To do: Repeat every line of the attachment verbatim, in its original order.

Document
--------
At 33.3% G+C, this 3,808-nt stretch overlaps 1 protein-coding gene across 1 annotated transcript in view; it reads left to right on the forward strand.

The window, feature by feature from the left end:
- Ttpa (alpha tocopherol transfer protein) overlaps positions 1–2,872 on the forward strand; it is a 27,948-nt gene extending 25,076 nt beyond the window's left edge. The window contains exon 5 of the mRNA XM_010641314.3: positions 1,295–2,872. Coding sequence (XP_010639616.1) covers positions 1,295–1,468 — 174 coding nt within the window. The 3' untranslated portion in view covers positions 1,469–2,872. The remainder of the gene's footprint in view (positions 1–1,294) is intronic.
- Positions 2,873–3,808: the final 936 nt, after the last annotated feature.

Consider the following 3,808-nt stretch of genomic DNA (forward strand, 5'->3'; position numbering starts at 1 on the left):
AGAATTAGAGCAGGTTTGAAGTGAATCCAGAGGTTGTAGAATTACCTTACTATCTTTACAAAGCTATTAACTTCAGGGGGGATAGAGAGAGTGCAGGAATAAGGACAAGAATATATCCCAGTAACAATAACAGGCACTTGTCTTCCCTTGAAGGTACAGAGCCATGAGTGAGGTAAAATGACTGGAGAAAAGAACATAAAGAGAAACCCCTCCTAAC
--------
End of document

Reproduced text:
At 33.3% G+C, this 3,808-nt stretch overlaps 1 protein-coding gene across 1 annotated transcript in view; it reads left to right on the forward strand.

The window, feature by feature from the left end:
- Ttpa (alpha tocopherol transfer protein) overlaps positions 1–2,872 on the forward strand; it is a 27,948-nt gene extending 25,076 nt beyond the window's left edge. The window contains exon 5 of the mRNA XM_010641314.3: positions 1,295–2,872. Coding sequence (XP_010639616.1) covers positions 1,295–1,468 — 174 coding nt within the window. The 3' untranslated portion in view covers positions 1,469–2,872. The remainder of the gene's footprint in view (positions 1–1,294) is intronic.
- Positions 2,873–3,808: the final 936 nt, after the last annotated feature.

Consider the following 3,808-nt stretch of genomic DNA (forward strand, 5'->3'; position numbering starts at 1 on the left):
AGAATTAGAGCAGGTTTGAAGTGAATCCAGAGGTTGTAGAATTACCTTACTATCTTTACAAAGCTATTAACTTCAGGGGGGATAGAGAGAGTGCAGGAATAAGGACAAGAATATATCCCAGTAACAATAACAGGCACTTGTCTTCCCTTGAAGGTACAGAGCCATGAGTGAGGTAAAATGACTGGAGAAAAGAACATAAAGAGAAACCCCTCCTAAC